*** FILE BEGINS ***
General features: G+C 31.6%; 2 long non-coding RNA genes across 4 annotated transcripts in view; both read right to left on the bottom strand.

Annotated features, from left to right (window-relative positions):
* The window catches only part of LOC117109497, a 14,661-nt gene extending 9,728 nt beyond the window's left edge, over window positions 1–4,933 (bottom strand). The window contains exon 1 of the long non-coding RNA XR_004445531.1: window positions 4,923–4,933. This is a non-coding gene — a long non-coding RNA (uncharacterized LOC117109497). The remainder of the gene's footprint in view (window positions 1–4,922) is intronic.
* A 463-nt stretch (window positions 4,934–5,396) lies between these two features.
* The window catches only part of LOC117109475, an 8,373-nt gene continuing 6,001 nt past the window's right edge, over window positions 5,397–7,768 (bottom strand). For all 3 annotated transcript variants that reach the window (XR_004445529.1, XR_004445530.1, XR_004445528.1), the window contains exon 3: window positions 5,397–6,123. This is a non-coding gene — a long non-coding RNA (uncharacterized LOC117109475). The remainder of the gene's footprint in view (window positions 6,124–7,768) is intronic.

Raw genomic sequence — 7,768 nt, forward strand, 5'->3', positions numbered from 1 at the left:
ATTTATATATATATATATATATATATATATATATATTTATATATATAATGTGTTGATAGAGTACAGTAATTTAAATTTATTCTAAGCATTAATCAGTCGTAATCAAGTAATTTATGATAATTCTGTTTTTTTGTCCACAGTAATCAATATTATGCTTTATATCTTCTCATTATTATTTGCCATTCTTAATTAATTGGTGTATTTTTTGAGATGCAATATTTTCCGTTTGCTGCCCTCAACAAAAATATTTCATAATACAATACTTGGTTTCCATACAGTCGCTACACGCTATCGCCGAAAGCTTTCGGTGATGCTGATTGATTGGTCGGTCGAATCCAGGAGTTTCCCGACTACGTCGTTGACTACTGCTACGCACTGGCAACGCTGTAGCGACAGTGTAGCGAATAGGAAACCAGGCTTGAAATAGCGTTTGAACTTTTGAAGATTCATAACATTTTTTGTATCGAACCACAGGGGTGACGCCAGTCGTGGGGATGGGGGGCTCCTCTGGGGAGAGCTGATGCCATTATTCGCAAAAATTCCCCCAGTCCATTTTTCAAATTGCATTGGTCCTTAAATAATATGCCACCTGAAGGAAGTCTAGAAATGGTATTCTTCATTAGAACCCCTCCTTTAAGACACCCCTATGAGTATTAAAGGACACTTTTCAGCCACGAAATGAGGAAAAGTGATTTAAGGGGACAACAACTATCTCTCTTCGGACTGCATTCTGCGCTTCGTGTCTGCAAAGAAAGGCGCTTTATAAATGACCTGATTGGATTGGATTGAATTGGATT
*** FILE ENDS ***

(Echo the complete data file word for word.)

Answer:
General features: G+C 31.6%; 2 long non-coding RNA genes across 4 annotated transcripts in view; both read right to left on the bottom strand.

Annotated features, from left to right (window-relative positions):
* The window catches only part of LOC117109497, a 14,661-nt gene extending 9,728 nt beyond the window's left edge, over window positions 1–4,933 (bottom strand). The window contains exon 1 of the long non-coding RNA XR_004445531.1: window positions 4,923–4,933. This is a non-coding gene — a long non-coding RNA (uncharacterized LOC117109497). The remainder of the gene's footprint in view (window positions 1–4,922) is intronic.
* A 463-nt stretch (window positions 4,934–5,396) lies between these two features.
* The window catches only part of LOC117109475, an 8,373-nt gene continuing 6,001 nt past the window's right edge, over window positions 5,397–7,768 (bottom strand). For all 3 annotated transcript variants that reach the window (XR_004445529.1, XR_004445530.1, XR_004445528.1), the window contains exon 3: window positions 5,397–6,123. This is a non-coding gene — a long non-coding RNA (uncharacterized LOC117109475). The remainder of the gene's footprint in view (window positions 6,124–7,768) is intronic.

Raw genomic sequence — 7,768 nt, forward strand, 5'->3', positions numbered from 1 at the left:
ATTTATATATATATATATATATATATATATATATATTTATATATATAATGTGTTGATAGAGTACAGTAATTTAAATTTATTCTAAGCATTAATCAGTCGTAATCAAGTAATTTATGATAATTCTGTTTTTTTGTCCACAGTAATCAATATTATGCTTTATATCTTCTCATTATTATTTGCCATTCTTAATTAATTGGTGTATTTTTTGAGATGCAATATTTTCCGTTTGCTGCCCTCAACAAAAATATTTCATAATACAATACTTGGTTTCCATACAGTCGCTACACGCTATCGCCGAAAGCTTTCGGTGATGCTGATTGATTGGTCGGTCGAATCCAGGAGTTTCCCGACTACGTCGTTGACTACTGCTACGCACTGGCAACGCTGTAGCGACAGTGTAGCGAATAGGAAACCAGGCTTGAAATAGCGTTTGAACTTTTGAAGATTCATAACATTTTTTGTATCGAACCACAGGGGTGACGCCAGTCGTGGGGATGGGGGGCTCCTCTGGGGAGAGCTGATGCCATTATTCGCAAAAATTCCCCCAGTCCATTTTTCAAATTGCATTGGTCCTTAAATAATATGCCACCTGAAGGAAGTCTAGAAATGGTATTCTTCATTAGAACCCCTCCTTTAAGACACCCCTATGAGTATTAAAGGACACTTTTCAGCCACGAAATGAGGAAAAGTGATTTAAGGGGACAACAACTATCTCTCTTCGGACTGCATTCTGCGCTTCGTGTCTGCAAAGAAAGGCGCTTTATAAATGACCTGATTGGATTGGATTGAATTGGATT